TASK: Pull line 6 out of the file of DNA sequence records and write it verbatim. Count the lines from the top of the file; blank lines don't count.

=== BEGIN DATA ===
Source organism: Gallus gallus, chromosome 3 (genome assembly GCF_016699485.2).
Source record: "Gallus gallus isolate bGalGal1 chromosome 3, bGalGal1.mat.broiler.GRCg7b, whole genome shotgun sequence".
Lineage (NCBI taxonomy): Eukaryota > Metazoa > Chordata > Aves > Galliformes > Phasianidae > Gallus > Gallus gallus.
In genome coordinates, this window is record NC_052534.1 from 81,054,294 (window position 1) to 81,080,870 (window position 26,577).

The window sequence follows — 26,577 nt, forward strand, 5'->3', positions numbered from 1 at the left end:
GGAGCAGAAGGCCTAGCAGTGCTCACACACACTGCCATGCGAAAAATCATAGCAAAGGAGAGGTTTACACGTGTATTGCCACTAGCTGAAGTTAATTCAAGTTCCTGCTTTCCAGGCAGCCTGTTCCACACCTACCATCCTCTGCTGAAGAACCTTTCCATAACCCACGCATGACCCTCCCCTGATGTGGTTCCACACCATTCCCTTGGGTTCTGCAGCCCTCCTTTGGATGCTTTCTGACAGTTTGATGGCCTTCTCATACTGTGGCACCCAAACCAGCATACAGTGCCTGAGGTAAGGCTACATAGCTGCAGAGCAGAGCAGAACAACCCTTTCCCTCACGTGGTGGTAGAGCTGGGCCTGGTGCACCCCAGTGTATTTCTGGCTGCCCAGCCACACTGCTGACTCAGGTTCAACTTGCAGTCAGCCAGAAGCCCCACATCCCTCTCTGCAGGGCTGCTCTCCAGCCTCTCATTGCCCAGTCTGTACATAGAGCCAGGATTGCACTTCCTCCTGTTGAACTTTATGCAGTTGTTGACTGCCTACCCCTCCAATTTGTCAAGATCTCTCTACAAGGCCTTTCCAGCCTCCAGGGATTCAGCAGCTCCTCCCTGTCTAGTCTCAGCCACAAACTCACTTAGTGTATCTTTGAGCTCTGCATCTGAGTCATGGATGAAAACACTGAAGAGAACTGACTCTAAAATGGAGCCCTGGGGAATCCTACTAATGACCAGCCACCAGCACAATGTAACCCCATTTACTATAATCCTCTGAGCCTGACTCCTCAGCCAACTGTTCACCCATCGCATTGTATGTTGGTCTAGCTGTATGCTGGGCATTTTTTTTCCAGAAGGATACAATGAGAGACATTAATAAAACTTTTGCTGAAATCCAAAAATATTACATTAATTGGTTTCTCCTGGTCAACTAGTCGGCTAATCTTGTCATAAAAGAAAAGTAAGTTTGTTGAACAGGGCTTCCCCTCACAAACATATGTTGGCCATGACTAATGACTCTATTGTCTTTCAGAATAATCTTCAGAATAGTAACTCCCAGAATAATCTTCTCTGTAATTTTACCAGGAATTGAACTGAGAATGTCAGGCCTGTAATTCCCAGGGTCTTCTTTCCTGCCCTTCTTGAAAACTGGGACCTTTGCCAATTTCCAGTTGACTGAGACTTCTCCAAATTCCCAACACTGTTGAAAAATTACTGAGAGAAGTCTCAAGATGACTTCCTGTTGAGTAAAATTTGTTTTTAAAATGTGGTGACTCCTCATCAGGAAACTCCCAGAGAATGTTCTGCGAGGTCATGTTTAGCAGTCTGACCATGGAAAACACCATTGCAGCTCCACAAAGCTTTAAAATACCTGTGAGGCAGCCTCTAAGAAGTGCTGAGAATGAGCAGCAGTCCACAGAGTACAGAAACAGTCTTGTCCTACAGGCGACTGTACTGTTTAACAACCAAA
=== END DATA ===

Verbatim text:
GGAGCAGAAGGCCTAGCAGTGCTCACACACACTGCCATGCGAAAAATCATAGCAAAGGAGAGGTTTACACGTGTATTGCCACTAGCTGAAGTTAATTCAAGTTCCTGCTTTCCAGGCAGCCTGTTCCACACCTACCATCCTCTGCTGAAGAACCTTTCCATAACCCACGCATGACCCTCCCCTGATGTGGTTCCACACCATTCCCTTGGGTTCTGCAGCCCTCCTTTGGATGCTTTCTGACAGTTTGATGGCCTTCTCATACTGTGGCACCCAAACCAGCATACAGTGCCTGAGGTAAGGCTACATAGCTGCAGAGCAGAGCAGAACAACCCTTTCCCTCACGTGGTGGTAGAGCTGGGCCTGGTGCACCCCAGTGTATTTCTGGCTGCCCAGCCACACTGCTGACTCAGGTTCAACTTGCAGTCAGCCAGAAGCCCCACATCCCTCTCTGCAGGGCTGCTCTCCAGCCTCTCATTGCCCAGTCTGTACATAGAGCCAGGATTGCACTTCCTCCTGTTGAACTTTATGCAGTTGTTGACTGCCTACCCCTCCAATTTGTCAAGATCTCTCTACAAGGCCTTTCCAGCCTCCAGGGATTCAGCAGCTCCTCCCTGTCTAGTCTCAGCCACAAACTCACTTAGTGTATCTTTGAGCTCTGCATCTGAGTCATGGATGAAAACACTGAAGAGAACTGACTCTAAAATGGAGCCCTGGGGAATCCTACTAATGACCAGCCACCAGCACAATGTAACCCCATTTACTATAATCCTCTGAGCCTGACTCCTCAGCCAACTGTTCACCCATCGCATTGTATGTTGGTCTAGCTGTATGCTGGGCATTTTTTTTCCAGAAGGATACAATGAGAGACATTAATAAAACTTTTGCTGAAATCCAAAAATATTACATTAATTGGTTTCTCCTGGTCAACTAGTCGGCTAATCTTGTCATAAAAGAAAAGTAAGTTTGTTGAACAGGGCTTCCCCTCACAAACATATGTTGGCCATGACTAATGACTCTATTGTCTTTCAGAATAATCTTCAGAATAGTAACTCCCAGAATAATCTTCTCTGTAATTTTACCAGGAATTGAACTGAGAATGTCAGGCCTGTAATTCCCAGGGTCTTCTTTCCTGCCCTTCTTGAAAACTGGGACCTTTGCCAATTTCCAGTTGACTGAGACTTCTCCAAATTCCCAACACTGTTGAAAAATTACTGAGAGAAGTCTCAAGATGACTTCCTGTTGAGTAAAATTTGTTTTTAAAATGTGGTGACTCCTCATCAGGAAACTCCCAGAGAATGTTCTGCGAGGTCATGTTTAGCAGTCTGACCATGGAAAACACCATTGCAGCTCCACAAAGCTTTAAAATACCTGTGAGGCAGCCTCTAAGAAGTGCTGAGAATGAGCAGCAGTCCACAGAGTACAGAAACAGTCTTGTCCTACAGGCGACTGTACTGTTTAACAACCAAA